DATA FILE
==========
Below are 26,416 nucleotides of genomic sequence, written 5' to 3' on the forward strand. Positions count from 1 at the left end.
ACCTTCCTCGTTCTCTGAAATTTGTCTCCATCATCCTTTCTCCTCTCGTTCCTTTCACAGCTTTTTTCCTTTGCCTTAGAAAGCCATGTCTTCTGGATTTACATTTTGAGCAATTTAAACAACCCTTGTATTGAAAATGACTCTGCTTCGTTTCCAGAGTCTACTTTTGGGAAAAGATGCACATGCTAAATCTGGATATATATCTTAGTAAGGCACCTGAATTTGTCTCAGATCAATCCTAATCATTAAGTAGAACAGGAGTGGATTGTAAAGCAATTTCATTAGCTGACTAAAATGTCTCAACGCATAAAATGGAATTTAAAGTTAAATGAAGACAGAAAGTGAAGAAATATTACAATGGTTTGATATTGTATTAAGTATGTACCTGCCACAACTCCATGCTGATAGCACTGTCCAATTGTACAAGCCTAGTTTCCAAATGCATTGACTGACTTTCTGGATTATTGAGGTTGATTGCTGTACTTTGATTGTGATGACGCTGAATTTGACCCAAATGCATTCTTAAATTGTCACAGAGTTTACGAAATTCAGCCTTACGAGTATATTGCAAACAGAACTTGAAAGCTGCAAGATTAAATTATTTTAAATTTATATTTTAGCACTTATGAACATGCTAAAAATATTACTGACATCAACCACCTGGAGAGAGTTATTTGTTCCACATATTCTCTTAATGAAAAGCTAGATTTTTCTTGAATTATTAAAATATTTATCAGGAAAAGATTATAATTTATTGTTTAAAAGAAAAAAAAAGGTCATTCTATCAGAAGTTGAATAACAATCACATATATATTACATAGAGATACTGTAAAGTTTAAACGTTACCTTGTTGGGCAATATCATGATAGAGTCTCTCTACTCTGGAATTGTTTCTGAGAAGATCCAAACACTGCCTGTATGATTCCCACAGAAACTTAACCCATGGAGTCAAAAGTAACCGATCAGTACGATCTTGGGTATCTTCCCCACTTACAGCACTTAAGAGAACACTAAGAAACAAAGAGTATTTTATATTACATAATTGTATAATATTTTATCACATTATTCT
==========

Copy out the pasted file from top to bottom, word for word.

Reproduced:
Below are 26,416 nucleotides of genomic sequence, written 5' to 3' on the forward strand. Positions count from 1 at the left end.
ACCTTCCTCGTTCTCTGAAATTTGTCTCCATCATCCTTTCTCCTCTCGTTCCTTTCACAGCTTTTTTCCTTTGCCTTAGAAAGCCATGTCTTCTGGATTTACATTTTGAGCAATTTAAACAACCCTTGTATTGAAAATGACTCTGCTTCGTTTCCAGAGTCTACTTTTGGGAAAAGATGCACATGCTAAATCTGGATATATATCTTAGTAAGGCACCTGAATTTGTCTCAGATCAATCCTAATCATTAAGTAGAACAGGAGTGGATTGTAAAGCAATTTCATTAGCTGACTAAAATGTCTCAACGCATAAAATGGAATTTAAAGTTAAATGAAGACAGAAAGTGAAGAAATATTACAATGGTTTGATATTGTATTAAGTATGTACCTGCCACAACTCCATGCTGATAGCACTGTCCAATTGTACAAGCCTAGTTTCCAAATGCATTGACTGACTTTCTGGATTATTGAGGTTGATTGCTGTACTTTGATTGTGATGACGCTGAATTTGACCCAAATGCATTCTTAAATTGTCACAGAGTTTACGAAATTCAGCCTTACGAGTATATTGCAAACAGAACTTGAAAGCTGCAAGATTAAATTATTTTAAATTTATATTTTAGCACTTATGAACATGCTAAAAATATTACTGACATCAACCACCTGGAGAGAGTTATTTGTTCCACATATTCTCTTAATGAAAAGCTAGATTTTTCTTGAATTATTAAAATATTTATCAGGAAAAGATTATAATTTATTGTTTAAAAGAAAAAAAAAGGTCATTCTATCAGAAGTTGAATAACAATCACATATATATTACATAGAGATACTGTAAAGTTTAAACGTTACCTTGTTGGGCAATATCATGATAGAGTCTCTCTACTCTGGAATTGTTTCTGAGAAGATCCAAACACTGCCTGTATGATTCCCACAGAAACTTAACCCATGGAGTCAAAAGTAACCGATCAGTACGATCTTGGGTATCTTCCCCACTTACAGCACTTAAGAGAACACTAAGAAACAAAGAGTATTTTATATTACATAATTGTATAATATTTTATCACATTATTCT